I started at the trailhead and walked to the playground measuring the distance using AllTrails. It was 0.3 mile. That would not be enough for a physicist, though. They would also want to know the direction. My direction was almost due west or pi radians from an east-west line. The vector would be (0.3,3.15). It could also be represented by an arrow pointing west with a scaled length representing 0.3 miles. The vector would represent my displacement. Distance is a scalar; displacement is a vector.

The funny thing about displacement is that it's the distance traveled from start to finish. On a loop hike, displacement would be exactly 0, since, all told, I would have gone nowhere.

Speed is also a scalar. I walked about 1.8 mph. But physicists talk about velocity, which is a vector consisting of speed and direction. I walked 1.8 mph west.

Acceleration is also a vector consisting of change of speed and change of direction. When I was spinning the phone on the cord, I tried to keep the speed constant but there was still acceleration because the direction of the motion was constantly changing. (Actually, since I didn't do a very good job keeping the speed constant, both were changing.)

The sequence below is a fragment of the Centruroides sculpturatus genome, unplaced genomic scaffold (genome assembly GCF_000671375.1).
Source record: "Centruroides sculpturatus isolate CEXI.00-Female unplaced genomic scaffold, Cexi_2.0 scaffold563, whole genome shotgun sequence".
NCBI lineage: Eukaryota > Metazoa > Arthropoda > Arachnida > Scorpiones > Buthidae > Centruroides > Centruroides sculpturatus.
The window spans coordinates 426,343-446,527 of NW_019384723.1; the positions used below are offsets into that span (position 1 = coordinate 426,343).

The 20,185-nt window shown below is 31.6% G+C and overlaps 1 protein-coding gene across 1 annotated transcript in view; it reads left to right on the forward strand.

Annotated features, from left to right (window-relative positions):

Most of the vectors in "undergraduate" physics are two-valued. More advanced physics and engineering get to use larger vectors because they're dealing with three dimensions (space) and four dimensions (relativistic space-time). But our universe is growing and some physicists think that we need ten, eleven, or, maybe, an infinite number of dimensions to describe it.

Are big vectors a problem? Well, they're hard to visualize but statisticians, social scientists, researchers, economists...they've had to deal with big vectors for a long time because every case in a dataset is a vector that might be described by two, fifteen, or thousands of values. Just think about what you look like in a census report: age, ethnicity, residence, number of people in your family, whether you're the head of your family - all values in a huge vector.

We will be talking about other quantities in the future: force, work, energy, magnetic fields. If you've never seen vectors in action, you'll get to see how they work.